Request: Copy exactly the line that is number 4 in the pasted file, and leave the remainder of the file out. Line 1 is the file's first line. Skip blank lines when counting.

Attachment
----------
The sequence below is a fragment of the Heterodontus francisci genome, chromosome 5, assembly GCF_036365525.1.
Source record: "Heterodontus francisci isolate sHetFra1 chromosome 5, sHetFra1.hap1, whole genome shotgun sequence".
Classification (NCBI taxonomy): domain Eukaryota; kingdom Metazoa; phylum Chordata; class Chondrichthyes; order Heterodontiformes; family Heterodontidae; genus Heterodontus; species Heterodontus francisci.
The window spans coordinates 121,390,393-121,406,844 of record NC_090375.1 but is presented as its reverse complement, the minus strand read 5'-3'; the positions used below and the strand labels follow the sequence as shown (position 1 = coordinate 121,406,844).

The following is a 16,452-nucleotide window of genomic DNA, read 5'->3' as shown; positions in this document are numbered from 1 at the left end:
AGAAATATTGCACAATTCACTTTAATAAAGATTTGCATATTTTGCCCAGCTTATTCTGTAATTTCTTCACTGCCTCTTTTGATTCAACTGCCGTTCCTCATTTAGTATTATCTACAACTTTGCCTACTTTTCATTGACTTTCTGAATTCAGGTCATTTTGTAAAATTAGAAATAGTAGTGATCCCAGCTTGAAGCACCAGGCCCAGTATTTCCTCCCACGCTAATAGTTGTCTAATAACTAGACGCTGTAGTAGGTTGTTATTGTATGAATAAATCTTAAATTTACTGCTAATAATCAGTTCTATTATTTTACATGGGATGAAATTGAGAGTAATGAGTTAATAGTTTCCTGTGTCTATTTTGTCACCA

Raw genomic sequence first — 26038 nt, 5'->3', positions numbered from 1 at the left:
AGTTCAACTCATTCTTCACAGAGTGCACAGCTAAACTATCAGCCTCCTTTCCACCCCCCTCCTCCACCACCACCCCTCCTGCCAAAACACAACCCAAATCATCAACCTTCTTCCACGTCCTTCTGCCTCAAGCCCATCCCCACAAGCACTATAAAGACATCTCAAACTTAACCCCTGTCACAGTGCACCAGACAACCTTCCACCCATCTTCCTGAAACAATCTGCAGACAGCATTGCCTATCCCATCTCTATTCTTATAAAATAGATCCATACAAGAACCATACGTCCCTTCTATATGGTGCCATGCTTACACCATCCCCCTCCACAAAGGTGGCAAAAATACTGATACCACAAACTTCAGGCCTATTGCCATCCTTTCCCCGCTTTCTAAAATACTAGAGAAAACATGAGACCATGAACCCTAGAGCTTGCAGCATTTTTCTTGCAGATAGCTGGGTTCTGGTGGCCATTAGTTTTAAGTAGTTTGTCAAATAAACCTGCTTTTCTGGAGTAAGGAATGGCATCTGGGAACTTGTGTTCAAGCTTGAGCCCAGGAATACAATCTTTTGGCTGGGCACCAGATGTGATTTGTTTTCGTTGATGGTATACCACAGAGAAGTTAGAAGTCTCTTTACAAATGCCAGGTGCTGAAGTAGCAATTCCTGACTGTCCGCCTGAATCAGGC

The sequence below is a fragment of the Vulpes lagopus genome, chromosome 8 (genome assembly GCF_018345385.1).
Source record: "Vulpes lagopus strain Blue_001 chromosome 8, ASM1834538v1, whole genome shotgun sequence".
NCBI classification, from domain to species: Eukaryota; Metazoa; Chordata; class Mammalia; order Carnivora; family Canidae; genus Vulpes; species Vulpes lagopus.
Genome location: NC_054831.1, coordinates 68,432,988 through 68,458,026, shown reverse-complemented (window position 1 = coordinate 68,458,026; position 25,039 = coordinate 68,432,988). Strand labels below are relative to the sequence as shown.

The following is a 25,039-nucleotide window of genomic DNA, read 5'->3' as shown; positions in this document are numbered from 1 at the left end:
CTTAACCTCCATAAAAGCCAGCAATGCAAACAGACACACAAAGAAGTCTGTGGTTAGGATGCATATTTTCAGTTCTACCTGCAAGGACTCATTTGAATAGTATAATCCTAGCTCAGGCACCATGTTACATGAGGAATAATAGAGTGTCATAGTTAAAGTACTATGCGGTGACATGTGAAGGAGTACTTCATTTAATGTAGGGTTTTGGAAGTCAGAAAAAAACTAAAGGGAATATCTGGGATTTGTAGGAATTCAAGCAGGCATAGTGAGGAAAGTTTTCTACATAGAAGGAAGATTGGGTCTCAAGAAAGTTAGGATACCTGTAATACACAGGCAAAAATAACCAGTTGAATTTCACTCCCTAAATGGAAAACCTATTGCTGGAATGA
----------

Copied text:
The window spans coordinates 121,390,393-121,406,844 of record NC_090375.1 but is presented as its reverse complement, the minus strand read 5'-3'; the positions used below and the strand labels follow the sequence as shown (position 1 = coordinate 121,406,844).